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The Year That Was
From The Wall Street Journal Europe, 2000-12-29

Many of the year’s plans - from the Millennium Dome to the Danish euro referendum - seemed to end up in the trash heap. Yet we find in these failures a humbling lesson for political leaders - and for the governed, a cause for cheer - as we ring in the New Year. They serve as a reminder that big-headed government inevitably runs into problems.

Nobody was hurt and the guilty parties will get away with a mere spanking, but the nearly 1 billion pound Millennium Dome is practically a monument to big-headed government.

The unfolding of the tragedy of the Kursk submarine...

Back in the European Union, (RE: syftar förstås på Back in the USSR, av Beatles

Back in the European Union, many of the headline-making events on which we dwelled this past year served as a reminder of how easily political agendas become driven by hubris rather than an enlightened sense of what best serves the governed.

When that happens, nature (or voters) have a way of serving notice to leaders who presume too much - as they did in the failed Danish referendum on the euro and, indirectly, at the EU summit in Nice.

Denmark’s government was certainly right to argue the case for the euro. But Danish voters took a hard look at the package deal and decided that the euro may just be the thin end of the wedge. They looked, notably, at the EU’s efforts to ostracize Austria after Joerg Haider’s Freedom Party won a role in the government there, and decided this was unwarranted intervention in the internal affairs of a member states. And by 53% to 47% they said they were unconvinced that the benefits of deeper involvement with the EU outweighed the risks.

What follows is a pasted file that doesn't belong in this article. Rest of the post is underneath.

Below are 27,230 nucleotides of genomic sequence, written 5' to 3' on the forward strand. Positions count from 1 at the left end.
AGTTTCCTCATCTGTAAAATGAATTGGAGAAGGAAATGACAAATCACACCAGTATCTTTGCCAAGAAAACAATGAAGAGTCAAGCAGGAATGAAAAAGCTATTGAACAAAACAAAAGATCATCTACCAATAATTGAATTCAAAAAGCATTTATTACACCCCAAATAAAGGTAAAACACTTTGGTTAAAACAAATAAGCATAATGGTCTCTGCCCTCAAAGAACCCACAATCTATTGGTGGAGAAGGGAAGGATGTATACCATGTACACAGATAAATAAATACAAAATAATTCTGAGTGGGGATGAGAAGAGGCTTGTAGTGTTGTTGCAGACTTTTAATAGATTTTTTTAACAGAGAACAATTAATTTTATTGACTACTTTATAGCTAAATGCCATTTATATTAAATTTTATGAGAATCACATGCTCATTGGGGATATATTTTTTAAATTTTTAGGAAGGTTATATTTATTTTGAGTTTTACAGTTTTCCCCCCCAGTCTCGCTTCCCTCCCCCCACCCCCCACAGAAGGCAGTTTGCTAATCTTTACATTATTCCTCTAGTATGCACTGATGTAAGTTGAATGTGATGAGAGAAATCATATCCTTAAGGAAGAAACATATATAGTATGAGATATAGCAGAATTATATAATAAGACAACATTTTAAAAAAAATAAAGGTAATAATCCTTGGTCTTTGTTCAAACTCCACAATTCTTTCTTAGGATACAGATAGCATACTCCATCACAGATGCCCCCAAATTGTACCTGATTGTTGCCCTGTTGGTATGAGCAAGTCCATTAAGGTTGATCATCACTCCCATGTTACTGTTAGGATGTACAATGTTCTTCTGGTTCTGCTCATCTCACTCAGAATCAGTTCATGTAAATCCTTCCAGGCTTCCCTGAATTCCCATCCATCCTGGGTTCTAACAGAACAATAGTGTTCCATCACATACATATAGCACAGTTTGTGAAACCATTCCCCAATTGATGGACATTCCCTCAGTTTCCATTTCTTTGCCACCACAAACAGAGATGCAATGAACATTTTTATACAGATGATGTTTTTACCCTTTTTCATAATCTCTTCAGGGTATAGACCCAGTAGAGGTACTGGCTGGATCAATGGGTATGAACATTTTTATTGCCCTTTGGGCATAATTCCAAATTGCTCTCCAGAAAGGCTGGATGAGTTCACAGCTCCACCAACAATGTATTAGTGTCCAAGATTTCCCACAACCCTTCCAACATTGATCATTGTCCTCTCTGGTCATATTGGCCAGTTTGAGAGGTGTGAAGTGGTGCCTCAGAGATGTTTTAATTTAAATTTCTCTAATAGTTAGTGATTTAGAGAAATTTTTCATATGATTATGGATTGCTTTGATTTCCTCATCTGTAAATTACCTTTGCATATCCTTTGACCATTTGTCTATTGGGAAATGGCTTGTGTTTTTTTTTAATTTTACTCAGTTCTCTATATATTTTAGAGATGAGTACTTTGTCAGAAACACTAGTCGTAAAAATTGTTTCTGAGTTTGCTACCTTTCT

Other Europeans no doubt feel similarly, which is one reason governments convening in Nice recently found it so hard to agree on an agenda for institutional reform. Ultimately, grandiose plans that would allow more rapid integration - including the harmonization of some fiscal powers - never made it.

Nice failed; long live Nice. The onus is now on EU leaders to convince increasingly skeptical electorates of the merits of each new integrating step they propose.

Of course, there are plenty of examples of zealous governance that have so far gone unchecked. Germany’s Joschka Fischer set out his vision of a European superstate and the French led their European partners into what has proved to be a reckless attempt to build a European defense identity on the shaky foundations of underresourced European militaries. The result has been the largest threat to the existence of NATO since Soviet nuclear warheads were trained on its major cities.

On a different policy plane, Britain’s Labour government allowed the cloning and killing of human embryos and the Dutch decided to legalize euthanasia.

Big-headed government is still around. But some of the sobering events of last year have provided better grounding in reality.

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